Working to find actionable solutions to the nation's key challenges.

America: Produce Defense, Not Retirement

By Steve Bell

Thursday, December 4, 2014

Share on FacebookTweet about this on TwitterShare on LinkedInPin on PinterestShare on TumblrEmail this to someonePrint this page

It may be a baby step, but the decision to cut some personnel benefits in the National Defense Authorization Act shows that at least some defense hawks recognize what a combination of the sequester spending cuts and soaring personnel costs means for national defense.

Two weeks ago at a Bipartisan Policy Center event, former Under Secretary of Defense Michèle Flournoy candidly stated that the preliminary national defense review she helped author, “shows that under the sequester caps in current law, America cannot meet its strategic defense needs.” Former Under Secretary of Defense Eric Edelman, who shared the stage at BPC and is also an author of the review, outlined the clash between rising defense personnel costs and spending on modernization, readiness, training, and research.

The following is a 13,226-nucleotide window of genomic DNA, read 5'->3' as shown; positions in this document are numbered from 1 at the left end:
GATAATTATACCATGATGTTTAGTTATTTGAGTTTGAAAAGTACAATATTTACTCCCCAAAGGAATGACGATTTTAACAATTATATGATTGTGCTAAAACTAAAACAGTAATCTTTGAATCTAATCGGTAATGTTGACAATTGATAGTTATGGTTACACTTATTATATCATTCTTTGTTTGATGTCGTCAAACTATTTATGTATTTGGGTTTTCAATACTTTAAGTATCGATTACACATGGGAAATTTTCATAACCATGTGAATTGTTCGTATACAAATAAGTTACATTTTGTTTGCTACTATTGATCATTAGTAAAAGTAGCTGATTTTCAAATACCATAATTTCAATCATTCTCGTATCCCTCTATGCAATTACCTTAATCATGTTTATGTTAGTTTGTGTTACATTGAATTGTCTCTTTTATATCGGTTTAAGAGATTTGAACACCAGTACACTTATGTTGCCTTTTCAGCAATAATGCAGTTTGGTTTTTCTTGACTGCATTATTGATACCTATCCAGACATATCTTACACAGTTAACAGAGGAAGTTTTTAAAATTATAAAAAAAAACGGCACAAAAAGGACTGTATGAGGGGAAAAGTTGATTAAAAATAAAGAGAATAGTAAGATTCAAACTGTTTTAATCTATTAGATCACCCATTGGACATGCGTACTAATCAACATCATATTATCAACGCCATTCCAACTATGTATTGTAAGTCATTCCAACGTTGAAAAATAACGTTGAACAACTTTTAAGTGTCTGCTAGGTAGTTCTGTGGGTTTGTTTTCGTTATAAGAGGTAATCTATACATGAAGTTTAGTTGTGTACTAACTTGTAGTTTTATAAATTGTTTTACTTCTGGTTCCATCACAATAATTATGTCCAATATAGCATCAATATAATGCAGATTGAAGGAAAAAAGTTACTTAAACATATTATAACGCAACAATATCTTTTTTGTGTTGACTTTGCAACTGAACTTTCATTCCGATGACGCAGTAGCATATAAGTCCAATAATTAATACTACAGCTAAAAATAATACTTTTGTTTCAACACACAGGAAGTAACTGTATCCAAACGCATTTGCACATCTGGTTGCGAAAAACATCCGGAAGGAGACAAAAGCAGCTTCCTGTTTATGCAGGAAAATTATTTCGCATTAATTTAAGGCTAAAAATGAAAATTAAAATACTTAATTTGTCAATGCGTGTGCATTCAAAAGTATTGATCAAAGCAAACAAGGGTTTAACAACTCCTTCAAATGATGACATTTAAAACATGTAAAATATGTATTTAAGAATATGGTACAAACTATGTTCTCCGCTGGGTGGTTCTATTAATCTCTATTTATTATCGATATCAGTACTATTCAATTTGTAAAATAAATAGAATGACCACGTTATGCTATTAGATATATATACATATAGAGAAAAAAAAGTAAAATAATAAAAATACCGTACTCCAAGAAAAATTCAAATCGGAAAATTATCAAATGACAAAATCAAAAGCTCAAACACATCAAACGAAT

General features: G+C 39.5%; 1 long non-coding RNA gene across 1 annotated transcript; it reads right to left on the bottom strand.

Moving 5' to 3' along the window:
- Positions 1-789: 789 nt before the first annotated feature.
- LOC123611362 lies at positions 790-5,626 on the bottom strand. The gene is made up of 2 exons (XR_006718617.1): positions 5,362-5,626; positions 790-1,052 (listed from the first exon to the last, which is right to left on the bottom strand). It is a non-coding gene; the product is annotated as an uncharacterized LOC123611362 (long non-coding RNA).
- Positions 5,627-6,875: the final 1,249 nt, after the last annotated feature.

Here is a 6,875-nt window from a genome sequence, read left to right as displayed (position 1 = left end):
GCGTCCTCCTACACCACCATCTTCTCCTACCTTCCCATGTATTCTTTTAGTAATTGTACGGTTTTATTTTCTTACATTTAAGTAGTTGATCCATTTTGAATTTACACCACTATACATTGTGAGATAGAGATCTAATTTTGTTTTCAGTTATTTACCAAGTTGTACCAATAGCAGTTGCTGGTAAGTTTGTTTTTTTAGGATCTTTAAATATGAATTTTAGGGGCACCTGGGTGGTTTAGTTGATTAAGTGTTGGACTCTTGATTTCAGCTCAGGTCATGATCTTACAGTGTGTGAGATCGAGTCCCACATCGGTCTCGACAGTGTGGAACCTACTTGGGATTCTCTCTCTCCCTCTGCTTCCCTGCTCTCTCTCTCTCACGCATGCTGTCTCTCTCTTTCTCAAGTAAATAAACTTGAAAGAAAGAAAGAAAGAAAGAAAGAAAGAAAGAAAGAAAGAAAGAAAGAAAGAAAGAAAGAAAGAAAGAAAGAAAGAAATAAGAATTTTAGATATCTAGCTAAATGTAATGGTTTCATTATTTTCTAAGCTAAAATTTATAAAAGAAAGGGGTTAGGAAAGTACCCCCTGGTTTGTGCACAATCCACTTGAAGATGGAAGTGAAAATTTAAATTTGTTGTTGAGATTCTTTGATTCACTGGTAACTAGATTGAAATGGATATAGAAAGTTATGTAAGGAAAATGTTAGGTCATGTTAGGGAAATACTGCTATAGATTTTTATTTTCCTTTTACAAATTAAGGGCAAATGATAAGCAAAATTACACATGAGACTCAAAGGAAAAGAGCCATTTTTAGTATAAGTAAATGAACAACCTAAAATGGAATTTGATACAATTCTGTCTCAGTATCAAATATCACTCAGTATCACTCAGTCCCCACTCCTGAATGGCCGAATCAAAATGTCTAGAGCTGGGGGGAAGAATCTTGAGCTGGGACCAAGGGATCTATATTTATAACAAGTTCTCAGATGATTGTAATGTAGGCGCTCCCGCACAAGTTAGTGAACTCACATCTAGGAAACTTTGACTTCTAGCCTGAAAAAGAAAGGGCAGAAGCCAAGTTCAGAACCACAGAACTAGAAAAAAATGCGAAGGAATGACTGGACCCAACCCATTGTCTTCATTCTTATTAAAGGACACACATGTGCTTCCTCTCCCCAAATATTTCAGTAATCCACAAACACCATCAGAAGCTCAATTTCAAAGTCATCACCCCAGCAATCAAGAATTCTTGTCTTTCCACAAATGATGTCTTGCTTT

Perhaps the nomination of Ashton Carter as Defense Secretary will accelerate re-consideration of the so-called “sequester caps” in Fiscal Year 2016 under the Bipartisan Budget Act passed almost a year ago.

Our view has never varied. The sequester caps on defense and non-defense discretionary spending should be repealed. The growing fiscal tension facing America is the result of a fundamental mismatch between our tax code and entitlement spending on Medicare, Medicaid and Social Security.

All the sequester has done is cut the slowest-growing government programs that provide for our future well-being and include health research, education, infrastructure, and other investments in economic growth. These accounts comprise less than one-third of the federal budget. CBO projects that within 10 years, costs on federal debt will exceed defense spending. The result of the fiscal status quo, then, means an operation (government) that is investing less in future production, increasing debt faster than income, and cutting one of its primary commitments (national defense).

If this analysis was applied to a company, most analysts would advise against buying the stock. It’s unfortunate that is where federal fiscal policy is taking us.

If either the lame duck session or the 114th Congress fail to summon up the courage to reduce the rate of growth of both defense and non-defense entitlements, America may become like the old joke about American carmakers: “Large retirement programs that once in a while produced a car.”